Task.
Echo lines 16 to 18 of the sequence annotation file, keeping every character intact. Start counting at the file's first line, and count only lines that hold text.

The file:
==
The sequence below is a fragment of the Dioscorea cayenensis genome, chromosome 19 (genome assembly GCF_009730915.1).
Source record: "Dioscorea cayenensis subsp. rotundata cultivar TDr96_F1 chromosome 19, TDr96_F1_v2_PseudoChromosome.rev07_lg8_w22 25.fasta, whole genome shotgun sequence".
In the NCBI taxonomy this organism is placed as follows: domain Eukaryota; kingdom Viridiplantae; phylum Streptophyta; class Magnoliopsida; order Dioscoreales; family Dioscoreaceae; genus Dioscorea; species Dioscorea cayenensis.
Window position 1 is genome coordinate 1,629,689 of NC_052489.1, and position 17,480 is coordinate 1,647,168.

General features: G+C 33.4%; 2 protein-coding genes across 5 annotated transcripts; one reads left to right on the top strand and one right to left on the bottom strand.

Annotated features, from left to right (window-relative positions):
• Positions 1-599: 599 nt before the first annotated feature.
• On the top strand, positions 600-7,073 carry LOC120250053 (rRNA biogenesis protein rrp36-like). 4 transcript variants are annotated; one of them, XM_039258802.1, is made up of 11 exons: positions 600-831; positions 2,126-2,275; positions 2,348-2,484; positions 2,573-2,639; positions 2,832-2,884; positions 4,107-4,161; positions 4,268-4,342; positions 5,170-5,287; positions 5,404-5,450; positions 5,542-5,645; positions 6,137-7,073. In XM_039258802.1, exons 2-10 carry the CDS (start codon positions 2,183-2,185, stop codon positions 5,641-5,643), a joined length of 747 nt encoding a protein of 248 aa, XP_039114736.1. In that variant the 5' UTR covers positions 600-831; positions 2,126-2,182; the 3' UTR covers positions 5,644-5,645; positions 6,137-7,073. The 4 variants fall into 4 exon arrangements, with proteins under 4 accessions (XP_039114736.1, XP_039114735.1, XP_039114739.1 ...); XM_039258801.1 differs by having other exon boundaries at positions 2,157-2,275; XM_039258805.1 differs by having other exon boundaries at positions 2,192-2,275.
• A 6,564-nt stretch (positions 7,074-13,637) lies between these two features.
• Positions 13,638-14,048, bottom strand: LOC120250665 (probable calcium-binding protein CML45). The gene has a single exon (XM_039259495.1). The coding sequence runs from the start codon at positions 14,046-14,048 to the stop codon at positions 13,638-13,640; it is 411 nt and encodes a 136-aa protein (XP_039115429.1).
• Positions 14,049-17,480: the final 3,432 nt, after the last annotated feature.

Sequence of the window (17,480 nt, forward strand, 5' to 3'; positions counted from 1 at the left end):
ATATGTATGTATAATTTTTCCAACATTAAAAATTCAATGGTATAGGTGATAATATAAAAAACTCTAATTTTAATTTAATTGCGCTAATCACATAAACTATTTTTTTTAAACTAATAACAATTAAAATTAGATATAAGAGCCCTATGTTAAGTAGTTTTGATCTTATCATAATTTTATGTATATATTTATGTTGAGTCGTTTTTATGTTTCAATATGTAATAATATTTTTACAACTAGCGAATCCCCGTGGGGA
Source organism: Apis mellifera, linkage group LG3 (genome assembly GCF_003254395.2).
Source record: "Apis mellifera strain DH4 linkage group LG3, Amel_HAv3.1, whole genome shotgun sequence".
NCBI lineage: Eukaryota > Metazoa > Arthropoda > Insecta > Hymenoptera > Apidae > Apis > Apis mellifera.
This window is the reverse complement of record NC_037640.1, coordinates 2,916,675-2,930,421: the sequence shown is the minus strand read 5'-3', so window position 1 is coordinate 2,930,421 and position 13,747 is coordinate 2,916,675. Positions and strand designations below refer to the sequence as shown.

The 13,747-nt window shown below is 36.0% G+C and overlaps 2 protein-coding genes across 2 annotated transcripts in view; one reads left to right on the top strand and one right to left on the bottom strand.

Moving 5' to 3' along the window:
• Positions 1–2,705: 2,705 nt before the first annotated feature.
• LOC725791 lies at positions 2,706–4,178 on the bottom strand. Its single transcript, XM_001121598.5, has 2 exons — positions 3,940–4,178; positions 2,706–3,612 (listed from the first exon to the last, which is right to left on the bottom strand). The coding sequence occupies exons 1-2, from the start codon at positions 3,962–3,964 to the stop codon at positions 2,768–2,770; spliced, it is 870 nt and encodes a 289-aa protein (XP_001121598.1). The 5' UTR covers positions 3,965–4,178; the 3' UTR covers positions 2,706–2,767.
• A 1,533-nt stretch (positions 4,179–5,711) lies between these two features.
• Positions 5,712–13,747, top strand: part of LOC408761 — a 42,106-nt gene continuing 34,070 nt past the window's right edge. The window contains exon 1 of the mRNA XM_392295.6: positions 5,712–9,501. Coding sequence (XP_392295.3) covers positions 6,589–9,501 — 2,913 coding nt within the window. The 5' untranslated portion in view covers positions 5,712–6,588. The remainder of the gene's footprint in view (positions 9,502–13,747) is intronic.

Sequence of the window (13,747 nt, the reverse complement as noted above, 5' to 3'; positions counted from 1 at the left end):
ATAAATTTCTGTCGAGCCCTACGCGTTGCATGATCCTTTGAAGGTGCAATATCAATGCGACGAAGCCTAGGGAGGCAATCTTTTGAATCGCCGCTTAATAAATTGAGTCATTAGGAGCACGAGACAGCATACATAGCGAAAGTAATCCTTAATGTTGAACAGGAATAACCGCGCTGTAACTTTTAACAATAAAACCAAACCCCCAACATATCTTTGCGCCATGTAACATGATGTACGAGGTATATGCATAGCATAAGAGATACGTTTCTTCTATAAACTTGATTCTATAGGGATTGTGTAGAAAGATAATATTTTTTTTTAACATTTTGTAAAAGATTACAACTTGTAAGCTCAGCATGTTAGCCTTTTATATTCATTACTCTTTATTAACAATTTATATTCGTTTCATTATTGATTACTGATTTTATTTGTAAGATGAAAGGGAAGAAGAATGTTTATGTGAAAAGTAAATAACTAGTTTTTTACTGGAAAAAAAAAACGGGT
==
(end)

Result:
NCBI lineage: Eukaryota > Metazoa > Arthropoda > Insecta > Hymenoptera > Apidae > Apis > Apis mellifera.
This window is the reverse complement of record NC_037640.1, coordinates 2,916,675-2,930,421: the sequence shown is the minus strand read 5'-3', so window position 1 is coordinate 2,930,421 and position 13,747 is coordinate 2,916,675. Positions and strand designations below refer to the sequence as shown.

The 13,747-nt window shown below is 36.0% G+C and overlaps 2 protein-coding genes across 2 annotated transcripts in view; one reads left to right on the top strand and one right to left on the bottom strand.